The incredible artistic mind of Salvador Dalí knew no limits, as evidenced by everything from Dalí's illustrated cookbook to his logo design for Chupa Chups. But there is no better pairing for the avant-garde master of Surrealism than the fantasy land created by Lewis Carroll in Alice's Adventures in Wonderland. Luckily for us, a visionary editor at Random House saw the connection and commissioned Dalí to illustrate a limited edition of the classic in 1969.
Dalí created twelve heliogravures for the occasion—one illustration for each chapter—as well as a four-color etching as the frontispiece. Only 2,700 of the edition were printed, and the artist signed each original etching. Of course, with copies becoming increasingly rare, the prices have skyrocketed, but luckily Dalí lovers can rejoice in knowing that Princeton University Press recently reissued an affordable copy.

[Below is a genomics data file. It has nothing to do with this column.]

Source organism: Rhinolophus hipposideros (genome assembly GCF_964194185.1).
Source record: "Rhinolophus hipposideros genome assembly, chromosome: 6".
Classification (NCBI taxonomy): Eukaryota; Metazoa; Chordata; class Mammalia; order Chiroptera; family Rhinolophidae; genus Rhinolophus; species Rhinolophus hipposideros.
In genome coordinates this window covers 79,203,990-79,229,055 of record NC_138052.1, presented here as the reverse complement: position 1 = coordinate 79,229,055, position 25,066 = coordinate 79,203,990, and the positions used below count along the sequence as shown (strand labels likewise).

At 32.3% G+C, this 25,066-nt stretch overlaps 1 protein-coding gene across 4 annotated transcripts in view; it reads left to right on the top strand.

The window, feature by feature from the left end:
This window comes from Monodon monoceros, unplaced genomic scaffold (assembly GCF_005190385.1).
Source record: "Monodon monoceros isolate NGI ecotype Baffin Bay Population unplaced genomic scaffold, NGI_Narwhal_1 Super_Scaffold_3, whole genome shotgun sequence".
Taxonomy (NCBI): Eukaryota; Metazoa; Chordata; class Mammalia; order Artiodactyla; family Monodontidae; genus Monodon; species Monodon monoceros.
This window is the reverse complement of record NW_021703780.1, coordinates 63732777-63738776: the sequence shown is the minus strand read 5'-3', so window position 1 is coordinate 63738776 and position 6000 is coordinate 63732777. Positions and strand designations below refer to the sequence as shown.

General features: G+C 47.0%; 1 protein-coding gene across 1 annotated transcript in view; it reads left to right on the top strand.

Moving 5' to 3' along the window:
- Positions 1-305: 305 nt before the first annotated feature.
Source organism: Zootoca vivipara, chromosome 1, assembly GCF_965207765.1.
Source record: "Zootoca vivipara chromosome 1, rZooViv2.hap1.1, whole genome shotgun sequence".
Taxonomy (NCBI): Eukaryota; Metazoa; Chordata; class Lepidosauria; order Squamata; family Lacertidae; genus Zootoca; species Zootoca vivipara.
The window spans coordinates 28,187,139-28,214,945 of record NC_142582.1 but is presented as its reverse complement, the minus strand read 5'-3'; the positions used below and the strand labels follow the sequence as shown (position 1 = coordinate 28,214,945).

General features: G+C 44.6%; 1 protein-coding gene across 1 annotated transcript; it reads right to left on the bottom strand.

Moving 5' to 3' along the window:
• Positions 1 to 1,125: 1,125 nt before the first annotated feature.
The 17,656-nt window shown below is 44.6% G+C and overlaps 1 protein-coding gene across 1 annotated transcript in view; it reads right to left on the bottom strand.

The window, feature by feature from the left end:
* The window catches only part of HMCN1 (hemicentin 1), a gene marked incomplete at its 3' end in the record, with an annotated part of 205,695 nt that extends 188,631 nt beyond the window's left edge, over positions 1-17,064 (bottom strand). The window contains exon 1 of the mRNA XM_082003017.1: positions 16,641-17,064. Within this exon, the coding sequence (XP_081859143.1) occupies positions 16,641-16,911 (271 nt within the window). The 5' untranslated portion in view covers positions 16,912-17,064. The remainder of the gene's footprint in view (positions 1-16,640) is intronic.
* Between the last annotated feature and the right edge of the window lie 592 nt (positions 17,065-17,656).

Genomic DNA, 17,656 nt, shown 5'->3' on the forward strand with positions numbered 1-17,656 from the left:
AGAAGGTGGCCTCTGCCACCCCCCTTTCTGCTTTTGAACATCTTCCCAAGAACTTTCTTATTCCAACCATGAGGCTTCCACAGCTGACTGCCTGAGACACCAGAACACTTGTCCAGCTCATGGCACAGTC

Those with a keen eye will immediately pick out some of Dalí's signature imagery woven into the illustrations. The girl jumping rope in the frontispiece comes from his Landscape with Girl Skipping Rope and the iconic melting clock from The Persistence of Memory finds a nice home at the center of the Mad Hatter's tea party.
The incredible example of cultural cross-pollination is enhanced with essays by mathematician and Dalí collaborator Thomas Banchoff and Mark Burstein, president of the Lewis Carroll Society of North America.
In 1969, Salvador Dalí created illustrations for a limited edition of Alice's Adventures in Wonderland. The rare work was recently reissued and is now available to Dalí lovers everywhere.
h/t: [Open Culture, Brain Pickings]
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